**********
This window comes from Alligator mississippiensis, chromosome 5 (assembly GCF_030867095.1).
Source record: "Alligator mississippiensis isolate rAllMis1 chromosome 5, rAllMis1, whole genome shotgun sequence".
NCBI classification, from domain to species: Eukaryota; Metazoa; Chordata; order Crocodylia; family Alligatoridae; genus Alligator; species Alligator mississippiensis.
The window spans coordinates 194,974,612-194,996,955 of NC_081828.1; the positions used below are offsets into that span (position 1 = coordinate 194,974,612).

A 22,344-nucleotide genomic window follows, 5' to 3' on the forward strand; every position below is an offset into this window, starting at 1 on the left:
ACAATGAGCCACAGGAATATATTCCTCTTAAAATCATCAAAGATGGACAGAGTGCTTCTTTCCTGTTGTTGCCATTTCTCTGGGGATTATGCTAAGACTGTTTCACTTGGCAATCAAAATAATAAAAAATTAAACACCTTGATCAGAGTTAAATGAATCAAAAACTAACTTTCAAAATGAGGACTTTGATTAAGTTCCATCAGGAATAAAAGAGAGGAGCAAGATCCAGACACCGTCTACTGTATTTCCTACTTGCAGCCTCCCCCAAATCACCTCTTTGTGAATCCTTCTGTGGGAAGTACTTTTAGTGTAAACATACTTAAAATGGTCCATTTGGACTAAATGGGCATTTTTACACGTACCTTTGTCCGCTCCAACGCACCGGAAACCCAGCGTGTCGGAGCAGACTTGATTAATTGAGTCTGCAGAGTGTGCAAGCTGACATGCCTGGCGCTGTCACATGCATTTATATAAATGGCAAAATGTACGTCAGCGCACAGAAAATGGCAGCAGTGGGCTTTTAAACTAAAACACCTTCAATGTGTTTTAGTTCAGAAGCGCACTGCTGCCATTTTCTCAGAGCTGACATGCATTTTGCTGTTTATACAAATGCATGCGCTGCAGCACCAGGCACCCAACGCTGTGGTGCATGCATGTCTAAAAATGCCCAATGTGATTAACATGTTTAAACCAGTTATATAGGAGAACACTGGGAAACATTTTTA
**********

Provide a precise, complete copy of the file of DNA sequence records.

This window comes from Alligator mississippiensis, chromosome 5 (assembly GCF_030867095.1).
Source record: "Alligator mississippiensis isolate rAllMis1 chromosome 5, rAllMis1, whole genome shotgun sequence".
NCBI classification, from domain to species: Eukaryota; Metazoa; Chordata; order Crocodylia; family Alligatoridae; genus Alligator; species Alligator mississippiensis.
The window spans coordinates 194,974,612-194,996,955 of NC_081828.1; the positions used below are offsets into that span (position 1 = coordinate 194,974,612).

A 22,344-nucleotide genomic window follows, 5' to 3' on the forward strand; every position below is an offset into this window, starting at 1 on the left:
ACAATGAGCCACAGGAATATATTCCTCTTAAAATCATCAAAGATGGACAGAGTGCTTCTTTCCTGTTGTTGCCATTTCTCTGGGGATTATGCTAAGACTGTTTCACTTGGCAATCAAAATAATAAAAAATTAAACACCTTGATCAGAGTTAAATGAATCAAAAACTAACTTTCAAAATGAGGACTTTGATTAAGTTCCATCAGGAATAAAAGAGAGGAGCAAGATCCAGACACCGTCTACTGTATTTCCTACTTGCAGCCTCCCCCAAATCACCTCTTTGTGAATCCTTCTGTGGGAAGTACTTTTAGTGTAAACATACTTAAAATGGTCCATTTGGACTAAATGGGCATTTTTACACGTACCTTTGTCCGCTCCAACGCACCGGAAACCCAGCGTGTCGGAGCAGACTTGATTAATTGAGTCTGCAGAGTGTGCAAGCTGACATGCCTGGCGCTGTCACATGCATTTATATAAATGGCAAAATGTACGTCAGCGCACAGAAAATGGCAGCAGTGGGCTTTTAAACTAAAACACCTTCAATGTGTTTTAGTTCAGAAGCGCACTGCTGCCATTTTCTCAGAGCTGACATGCATTTTGCTGTTTATACAAATGCATGCGCTGCAGCACCAGGCACCCAACGCTGTGGTGCATGCATGTCTAAAAATGCCCAATGTGATTAACATGTTTAAACCAGTTATATAGGAGAACACTGGGAAACATTTTTA